Calendar Year

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A few weeks ago, when I was at a friend’s place, waving my arms and talking animatedly, I received a phone call that brought news of an impending demise. Having suddenly run out of oxygen, I walked to the balcony and stood looking outside at what I now recall to be one of the most arid afternoons I have encountered. There was absolute silence everywhere save for a very shrill squirrel whose cries were banging insistent nails into the coffin of an afternoon. I spotted an old lady in the house opposite who had come out to sit on her verandah to guard a tray of rice grains left out in the sun. She sat there desultorily, not even looking at the tray, perhaps because no bird seemed even remotely interested in taking a peck. It made me wonder if that is what life is all about, taking up cudgels in a battle that is not even being fought, competing in a race that is not even yours to begin with- while an invisible squirrel barks angrily at the world, Gods, the trees or perhaps at its own self.

A lot has been written about this year that is like no other. About the isolations that humans, thoughts, homes, non-humans and others were subjected to. About hope, the loss of hope, the return of hope, the scope of hope. The landscapes of living memories have been altered irretrievably and the timeline of life has a before and an after.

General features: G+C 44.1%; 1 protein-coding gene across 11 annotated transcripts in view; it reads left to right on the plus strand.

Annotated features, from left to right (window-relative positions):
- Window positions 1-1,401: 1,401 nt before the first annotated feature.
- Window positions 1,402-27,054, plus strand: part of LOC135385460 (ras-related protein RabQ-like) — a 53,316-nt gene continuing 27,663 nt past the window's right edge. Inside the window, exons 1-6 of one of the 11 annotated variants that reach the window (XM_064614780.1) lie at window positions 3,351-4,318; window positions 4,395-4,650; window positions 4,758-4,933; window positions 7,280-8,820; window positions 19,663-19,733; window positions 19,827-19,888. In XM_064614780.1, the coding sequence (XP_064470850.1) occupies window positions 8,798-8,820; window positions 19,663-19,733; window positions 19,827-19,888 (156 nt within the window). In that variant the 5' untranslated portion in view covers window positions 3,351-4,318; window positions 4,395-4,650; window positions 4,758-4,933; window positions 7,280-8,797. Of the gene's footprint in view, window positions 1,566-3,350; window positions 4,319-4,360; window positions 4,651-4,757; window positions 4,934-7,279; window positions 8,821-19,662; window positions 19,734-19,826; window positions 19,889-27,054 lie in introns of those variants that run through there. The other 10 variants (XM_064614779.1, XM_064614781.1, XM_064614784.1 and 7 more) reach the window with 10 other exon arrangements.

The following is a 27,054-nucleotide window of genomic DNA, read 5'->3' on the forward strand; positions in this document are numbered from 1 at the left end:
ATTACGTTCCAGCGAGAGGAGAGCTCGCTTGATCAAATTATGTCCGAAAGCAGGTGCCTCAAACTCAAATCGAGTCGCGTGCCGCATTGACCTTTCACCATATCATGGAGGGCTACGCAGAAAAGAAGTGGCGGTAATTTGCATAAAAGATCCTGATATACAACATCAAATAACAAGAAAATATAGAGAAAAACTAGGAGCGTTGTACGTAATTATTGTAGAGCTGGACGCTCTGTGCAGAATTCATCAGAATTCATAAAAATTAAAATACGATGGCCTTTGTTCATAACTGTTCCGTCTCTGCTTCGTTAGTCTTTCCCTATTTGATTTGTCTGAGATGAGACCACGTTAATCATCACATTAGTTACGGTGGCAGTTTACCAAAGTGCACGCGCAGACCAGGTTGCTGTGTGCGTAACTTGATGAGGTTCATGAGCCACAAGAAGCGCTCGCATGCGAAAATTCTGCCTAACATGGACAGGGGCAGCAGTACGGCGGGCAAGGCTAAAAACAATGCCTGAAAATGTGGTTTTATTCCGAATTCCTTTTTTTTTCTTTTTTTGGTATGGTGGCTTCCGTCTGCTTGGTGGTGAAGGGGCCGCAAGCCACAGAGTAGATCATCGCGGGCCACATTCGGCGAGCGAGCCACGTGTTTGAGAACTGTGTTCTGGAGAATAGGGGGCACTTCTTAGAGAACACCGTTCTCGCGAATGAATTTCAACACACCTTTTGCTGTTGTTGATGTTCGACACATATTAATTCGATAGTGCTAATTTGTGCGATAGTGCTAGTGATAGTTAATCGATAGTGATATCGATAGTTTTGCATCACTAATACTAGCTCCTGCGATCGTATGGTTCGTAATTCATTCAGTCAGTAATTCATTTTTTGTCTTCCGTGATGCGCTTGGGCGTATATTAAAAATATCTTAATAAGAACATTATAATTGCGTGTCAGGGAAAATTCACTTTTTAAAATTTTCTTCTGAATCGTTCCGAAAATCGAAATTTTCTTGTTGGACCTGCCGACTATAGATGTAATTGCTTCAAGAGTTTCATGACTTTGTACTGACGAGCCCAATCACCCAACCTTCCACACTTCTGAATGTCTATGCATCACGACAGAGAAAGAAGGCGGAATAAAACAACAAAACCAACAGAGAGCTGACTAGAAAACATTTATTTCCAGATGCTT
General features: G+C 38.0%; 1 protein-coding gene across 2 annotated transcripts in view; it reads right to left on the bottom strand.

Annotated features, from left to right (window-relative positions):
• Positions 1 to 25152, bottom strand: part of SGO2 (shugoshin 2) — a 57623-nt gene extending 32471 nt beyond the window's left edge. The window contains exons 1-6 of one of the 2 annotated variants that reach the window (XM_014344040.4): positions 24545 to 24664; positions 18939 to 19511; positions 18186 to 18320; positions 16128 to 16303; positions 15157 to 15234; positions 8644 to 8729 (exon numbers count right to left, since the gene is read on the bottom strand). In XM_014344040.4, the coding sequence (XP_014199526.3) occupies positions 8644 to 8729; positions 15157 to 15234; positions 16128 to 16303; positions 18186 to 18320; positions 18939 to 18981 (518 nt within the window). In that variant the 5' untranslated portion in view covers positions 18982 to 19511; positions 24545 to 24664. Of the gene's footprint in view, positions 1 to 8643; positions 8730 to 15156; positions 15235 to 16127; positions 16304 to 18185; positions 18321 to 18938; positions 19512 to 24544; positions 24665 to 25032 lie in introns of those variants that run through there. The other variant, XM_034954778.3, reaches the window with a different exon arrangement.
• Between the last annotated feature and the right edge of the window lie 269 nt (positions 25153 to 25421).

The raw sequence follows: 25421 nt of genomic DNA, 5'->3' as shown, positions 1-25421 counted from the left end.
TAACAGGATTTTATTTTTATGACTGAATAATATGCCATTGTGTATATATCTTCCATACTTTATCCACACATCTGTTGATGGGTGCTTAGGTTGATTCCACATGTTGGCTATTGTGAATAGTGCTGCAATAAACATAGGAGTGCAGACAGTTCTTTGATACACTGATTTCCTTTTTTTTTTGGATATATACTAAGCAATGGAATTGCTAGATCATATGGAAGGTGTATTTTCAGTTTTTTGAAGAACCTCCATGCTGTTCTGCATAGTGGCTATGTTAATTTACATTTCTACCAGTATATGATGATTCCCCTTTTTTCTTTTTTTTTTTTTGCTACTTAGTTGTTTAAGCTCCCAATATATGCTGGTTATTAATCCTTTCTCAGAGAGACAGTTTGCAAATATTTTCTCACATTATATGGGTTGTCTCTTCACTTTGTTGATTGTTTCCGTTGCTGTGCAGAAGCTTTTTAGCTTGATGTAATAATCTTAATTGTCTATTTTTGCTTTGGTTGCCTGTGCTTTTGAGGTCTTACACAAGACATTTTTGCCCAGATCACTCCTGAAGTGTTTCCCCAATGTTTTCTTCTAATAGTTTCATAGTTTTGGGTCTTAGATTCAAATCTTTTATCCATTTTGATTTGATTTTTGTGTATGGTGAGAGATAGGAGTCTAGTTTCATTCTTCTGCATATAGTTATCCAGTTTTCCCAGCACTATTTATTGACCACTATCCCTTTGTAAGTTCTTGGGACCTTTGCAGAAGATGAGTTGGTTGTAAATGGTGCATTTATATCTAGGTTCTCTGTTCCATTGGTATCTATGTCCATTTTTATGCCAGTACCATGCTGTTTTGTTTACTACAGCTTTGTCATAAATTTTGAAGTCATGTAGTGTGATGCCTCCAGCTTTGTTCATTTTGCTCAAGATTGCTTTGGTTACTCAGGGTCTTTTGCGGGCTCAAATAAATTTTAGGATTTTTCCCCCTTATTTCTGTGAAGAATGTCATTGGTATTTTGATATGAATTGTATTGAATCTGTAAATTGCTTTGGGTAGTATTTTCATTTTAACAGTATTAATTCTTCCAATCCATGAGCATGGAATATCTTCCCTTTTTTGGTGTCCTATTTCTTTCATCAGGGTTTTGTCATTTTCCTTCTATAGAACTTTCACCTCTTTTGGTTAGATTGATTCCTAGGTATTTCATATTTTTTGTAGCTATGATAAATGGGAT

Ironically, for a country that had one of the longest periods of complete lockdowns, much of India ended up spending most of its time outdoors.  The protests against the NRC and the CAA saw droves of people occupying spaces such as Shaheen Bagh, till the pandemic forced them inside, the leaders of Kashmir were under house arrest for such a long time that by the time they came out, PUBG and TikTok had been banned in India, there was a need to formulate new alliances, Kangana Ranaut’s house was partly demolished and a certain white beard grew as long as Pinocchio’s nose. Tunnels- the longest and strongest came up, the Parliament complex in Delhi was no longer the same, grounds were broken at Central Vista, Ayodhya and so were promises made to farmers, landless labourers, women and to those suffering from the indignities of the caste system. There were lines of migrant workers going home, returning to work from home, dying en route, living to tell the tales of unexpected kindness, of apathy, of fighting primal battles of survival.